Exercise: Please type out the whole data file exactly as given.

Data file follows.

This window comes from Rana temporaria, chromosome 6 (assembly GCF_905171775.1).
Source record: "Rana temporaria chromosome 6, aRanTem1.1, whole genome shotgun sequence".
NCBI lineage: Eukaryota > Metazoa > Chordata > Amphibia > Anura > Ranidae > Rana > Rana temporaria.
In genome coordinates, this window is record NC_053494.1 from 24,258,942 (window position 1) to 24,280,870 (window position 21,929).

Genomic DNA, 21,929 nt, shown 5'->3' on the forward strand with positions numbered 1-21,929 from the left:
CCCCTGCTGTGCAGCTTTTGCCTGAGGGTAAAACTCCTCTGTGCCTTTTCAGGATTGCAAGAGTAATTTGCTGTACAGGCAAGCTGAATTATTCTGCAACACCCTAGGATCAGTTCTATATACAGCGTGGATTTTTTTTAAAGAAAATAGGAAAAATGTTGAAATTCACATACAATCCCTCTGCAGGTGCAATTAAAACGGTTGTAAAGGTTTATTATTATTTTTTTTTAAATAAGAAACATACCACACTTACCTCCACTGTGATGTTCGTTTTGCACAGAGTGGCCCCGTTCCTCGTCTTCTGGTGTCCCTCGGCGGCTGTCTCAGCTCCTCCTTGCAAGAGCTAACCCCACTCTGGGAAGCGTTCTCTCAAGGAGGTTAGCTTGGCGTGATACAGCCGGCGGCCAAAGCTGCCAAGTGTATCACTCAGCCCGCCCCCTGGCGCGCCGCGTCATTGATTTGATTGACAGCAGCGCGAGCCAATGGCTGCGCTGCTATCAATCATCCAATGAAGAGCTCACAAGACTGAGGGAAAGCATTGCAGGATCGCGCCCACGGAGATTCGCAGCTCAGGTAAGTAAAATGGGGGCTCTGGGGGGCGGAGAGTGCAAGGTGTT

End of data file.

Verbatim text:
This window comes from Rana temporaria, chromosome 6 (assembly GCF_905171775.1).
Source record: "Rana temporaria chromosome 6, aRanTem1.1, whole genome shotgun sequence".
NCBI lineage: Eukaryota > Metazoa > Chordata > Amphibia > Anura > Ranidae > Rana > Rana temporaria.
In genome coordinates, this window is record NC_053494.1 from 24,258,942 (window position 1) to 24,280,870 (window position 21,929).

Genomic DNA, 21,929 nt, shown 5'->3' on the forward strand with positions numbered 1-21,929 from the left:
CCCCTGCTGTGCAGCTTTTGCCTGAGGGTAAAACTCCTCTGTGCCTTTTCAGGATTGCAAGAGTAATTTGCTGTACAGGCAAGCTGAATTATTCTGCAACACCCTAGGATCAGTTCTATATACAGCGTGGATTTTTTTTAAAGAAAATAGGAAAAATGTTGAAATTCACATACAATCCCTCTGCAGGTGCAATTAAAACGGTTGTAAAGGTTTATTATTATTTTTTTTTAAATAAGAAACATACCACACTTACCTCCACTGTGATGTTCGTTTTGCACAGAGTGGCCCCGTTCCTCGTCTTCTGGTGTCCCTCGGCGGCTGTCTCAGCTCCTCCTTGCAAGAGCTAACCCCACTCTGGGAAGCGTTCTCTCAAGGAGGTTAGCTTGGCGTGATACAGCCGGCGGCCAAAGCTGCCAAGTGTATCACTCAGCCCGCCCCCTGGCGCGCCGCGTCATTGATTTGATTGACAGCAGCGCGAGCCAATGGCTGCGCTGCTATCAATCATCCAATGAAGAGCTCACAAGACTGAGGGAAAGCATTGCAGGATCGCGCCCACGGAGATTCGCAGCTCAGGTAAGTAAAATGGGGGCTCTGGGGGGCGGAGAGTGCAAGGTGTT